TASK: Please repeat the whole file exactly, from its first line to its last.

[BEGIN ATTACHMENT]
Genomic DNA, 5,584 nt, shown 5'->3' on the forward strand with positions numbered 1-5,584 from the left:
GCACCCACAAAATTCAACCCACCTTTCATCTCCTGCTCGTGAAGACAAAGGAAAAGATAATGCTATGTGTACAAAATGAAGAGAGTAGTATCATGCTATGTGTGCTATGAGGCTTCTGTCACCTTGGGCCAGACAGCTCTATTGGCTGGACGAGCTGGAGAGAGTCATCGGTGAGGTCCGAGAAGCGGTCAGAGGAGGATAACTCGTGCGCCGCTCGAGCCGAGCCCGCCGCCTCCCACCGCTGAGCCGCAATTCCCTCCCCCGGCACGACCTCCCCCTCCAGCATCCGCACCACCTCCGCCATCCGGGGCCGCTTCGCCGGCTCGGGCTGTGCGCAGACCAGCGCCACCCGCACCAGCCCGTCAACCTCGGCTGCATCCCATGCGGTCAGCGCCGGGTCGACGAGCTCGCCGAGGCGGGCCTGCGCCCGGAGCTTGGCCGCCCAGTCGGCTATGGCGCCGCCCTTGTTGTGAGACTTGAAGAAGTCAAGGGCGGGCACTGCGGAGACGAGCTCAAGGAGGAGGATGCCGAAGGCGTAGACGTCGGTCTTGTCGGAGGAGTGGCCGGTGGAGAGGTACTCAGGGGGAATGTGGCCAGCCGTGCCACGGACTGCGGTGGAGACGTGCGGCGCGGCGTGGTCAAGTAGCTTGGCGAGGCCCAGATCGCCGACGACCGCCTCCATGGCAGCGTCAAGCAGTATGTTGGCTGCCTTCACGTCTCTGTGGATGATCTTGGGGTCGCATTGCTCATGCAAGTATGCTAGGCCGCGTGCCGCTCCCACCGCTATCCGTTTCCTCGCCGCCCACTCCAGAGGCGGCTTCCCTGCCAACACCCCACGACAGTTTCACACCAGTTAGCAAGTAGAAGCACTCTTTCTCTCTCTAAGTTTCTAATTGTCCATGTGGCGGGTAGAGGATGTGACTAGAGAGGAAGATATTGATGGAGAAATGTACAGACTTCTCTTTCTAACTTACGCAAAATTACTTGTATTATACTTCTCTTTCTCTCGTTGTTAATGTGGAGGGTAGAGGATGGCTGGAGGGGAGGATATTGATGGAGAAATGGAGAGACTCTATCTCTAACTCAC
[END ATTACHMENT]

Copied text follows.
Genomic DNA, 5,584 nt, shown 5'->3' on the forward strand with positions numbered 1-5,584 from the left:
GCACCCACAAAATTCAACCCACCTTTCATCTCCTGCTCGTGAAGACAAAGGAAAAGATAATGCTATGTGTACAAAATGAAGAGAGTAGTATCATGCTATGTGTGCTATGAGGCTTCTGTCACCTTGGGCCAGACAGCTCTATTGGCTGGACGAGCTGGAGAGAGTCATCGGTGAGGTCCGAGAAGCGGTCAGAGGAGGATAACTCGTGCGCCGCTCGAGCCGAGCCCGCCGCCTCCCACCGCTGAGCCGCAATTCCCTCCCCCGGCACGACCTCCCCCTCCAGCATCCGCACCACCTCCGCCATCCGGGGCCGCTTCGCCGGCTCGGGCTGTGCGCAGACCAGCGCCACCCGCACCAGCCCGTCAACCTCGGCTGCATCCCATGCGGTCAGCGCCGGGTCGACGAGCTCGCCGAGGCGGGCCTGCGCCCGGAGCTTGGCCGCCCAGTCGGCTATGGCGCCGCCCTTGTTGTGAGACTTGAAGAAGTCAAGGGCGGGCACTGCGGAGACGAGCTCAAGGAGGAGGATGCCGAAGGCGTAGACGTCGGTCTTGTCGGAGGAGTGGCCGGTGGAGAGGTACTCAGGGGGAATGTGGCCAGCCGTGCCACGGACTGCGGTGGAGACGTGCGGCGCGGCGTGGTCAAGTAGCTTGGCGAGGCCCAGATCGCCGACGACCGCCTCCATGGCAGCGTCAAGCAGTATGTTGGCTGCCTTCACGTCTCTGTGGATGATCTTGGGGTCGCATTGCTCATGCAAGTATGCTAGGCCGCGTGCCGCTCCCACCGCTATCCGTTTCCTCGCCGCCCACTCCAGAGGCGGCTTCCCTGCCAACACCCCACGACAGTTTCACACCAGTTAGCAAGTAGAAGCACTCTTTCTCTCTCTAAGTTTCTAATTGTCCATGTGGCGGGTAGAGGATGTGACTAGAGAGGAAGATATTGATGGAGAAATGTACAGACTTCTCTTTCTAACTTACGCAAAATTACTTGTATTATACTTCTCTTTCTCTCGTTGTTAATGTGGAGGGTAGAGGATGGCTGGAGGGGAGGATATTGATGGAGAAATGGAGAGACTCTATCTCTAACTCAC